The facts as found by the attorney trial referee, and accepted by the trial court, are as follows.[1] The defendants, Andrew Muldowney and Kalynn Tupa, entered into a lease with John H. Mihalec (landlord) for use of a single-family dwelling at 7 Hervey Street in Greenwich. During the term of the lease, the defendants left the leased property for an extended winter vacation lasting about two weeks. The defendants were responsible for ordering and paying for fuel for the dwelling's oil fueled heating system but had not ensured that the heating system had enough oil to operate for the duration of their absence. While they were away, the oil level dropped too low for the furnace to draw oil, and the heating system stopped working. As a result, the temperature in the dwelling fell, and pipes inside the dwelling froze and burst, causing damage.

         The defendants had agreed in the lease to ‘‘pay for heating fuel, '' to ‘‘use all . . . heating . . . systems in the [d]welling in a prudent manner, '' and to not ‘‘[wilfully] or negligently destroy, deface, damage, impair or remove any part of the [d]welling.'' The defendants also agreed they would ‘‘not allow the [d]welling to remain vacant for more than fourteen . . . consecutive days without notifying [the landlord] in advance of the planned vacancy.'' The lease required that, ‘‘[d]uring any such vacancy, [the defendants] agree to maintain the temperature in the [d]welling at not less than [sixty] degrees.''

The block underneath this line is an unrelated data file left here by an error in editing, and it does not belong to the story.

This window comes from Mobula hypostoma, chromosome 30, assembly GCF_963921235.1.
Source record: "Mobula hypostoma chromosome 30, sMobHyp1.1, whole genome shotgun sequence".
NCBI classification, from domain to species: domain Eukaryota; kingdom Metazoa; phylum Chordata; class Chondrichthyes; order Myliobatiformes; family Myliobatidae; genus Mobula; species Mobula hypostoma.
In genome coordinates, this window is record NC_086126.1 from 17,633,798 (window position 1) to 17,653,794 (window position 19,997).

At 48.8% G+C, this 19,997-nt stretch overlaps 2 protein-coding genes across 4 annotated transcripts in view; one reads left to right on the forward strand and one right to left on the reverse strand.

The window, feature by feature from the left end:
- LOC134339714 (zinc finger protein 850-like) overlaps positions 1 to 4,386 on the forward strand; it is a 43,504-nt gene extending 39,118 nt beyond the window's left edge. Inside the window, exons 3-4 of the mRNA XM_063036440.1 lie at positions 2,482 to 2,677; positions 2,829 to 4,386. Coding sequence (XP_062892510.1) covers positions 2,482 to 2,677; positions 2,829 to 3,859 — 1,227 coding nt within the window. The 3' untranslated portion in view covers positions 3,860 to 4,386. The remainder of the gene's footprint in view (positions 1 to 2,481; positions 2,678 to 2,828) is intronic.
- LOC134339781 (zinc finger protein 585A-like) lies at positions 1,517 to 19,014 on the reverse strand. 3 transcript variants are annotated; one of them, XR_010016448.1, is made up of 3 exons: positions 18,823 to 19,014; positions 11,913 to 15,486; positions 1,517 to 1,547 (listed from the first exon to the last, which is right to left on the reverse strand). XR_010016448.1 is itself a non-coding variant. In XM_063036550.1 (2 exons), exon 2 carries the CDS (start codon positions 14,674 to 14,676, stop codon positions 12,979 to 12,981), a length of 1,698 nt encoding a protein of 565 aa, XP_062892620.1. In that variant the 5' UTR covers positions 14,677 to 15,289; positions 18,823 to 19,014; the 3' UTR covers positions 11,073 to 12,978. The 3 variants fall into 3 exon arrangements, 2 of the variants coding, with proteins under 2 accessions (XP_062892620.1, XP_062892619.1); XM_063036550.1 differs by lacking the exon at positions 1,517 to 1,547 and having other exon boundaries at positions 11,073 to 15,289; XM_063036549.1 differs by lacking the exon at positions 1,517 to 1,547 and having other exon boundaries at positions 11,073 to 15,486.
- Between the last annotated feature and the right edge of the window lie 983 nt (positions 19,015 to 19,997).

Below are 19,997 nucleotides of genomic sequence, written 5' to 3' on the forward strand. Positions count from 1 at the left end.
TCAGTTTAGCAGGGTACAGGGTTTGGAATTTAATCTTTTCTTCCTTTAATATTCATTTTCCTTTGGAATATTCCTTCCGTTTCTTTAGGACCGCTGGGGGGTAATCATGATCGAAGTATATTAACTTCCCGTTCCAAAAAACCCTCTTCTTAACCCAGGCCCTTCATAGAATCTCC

As for liability for any damage, the defendants agreed to pay the landlord ‘‘all lost rent and other damages or costs'' incurred by the landlord if the defendants breached any of their promises in the lease. The lease also required the defendants to ‘‘hold [the landlord] harmless from any loss or claim arising out of or in connection with [the defendants'] use and occupancy of the [leased] property, including court costs and reasonable attorney's fees.'' Lastly, the defendants agreed ‘‘to provide and pay for personal liability insurance for [the defendants'] and [landlord's] mutual benefit in an amount of not less than $1 [million] for bodily injury and property damage in or about the [d]welling'' and to ‘‘provide [the landlord] with proof of such insurance.''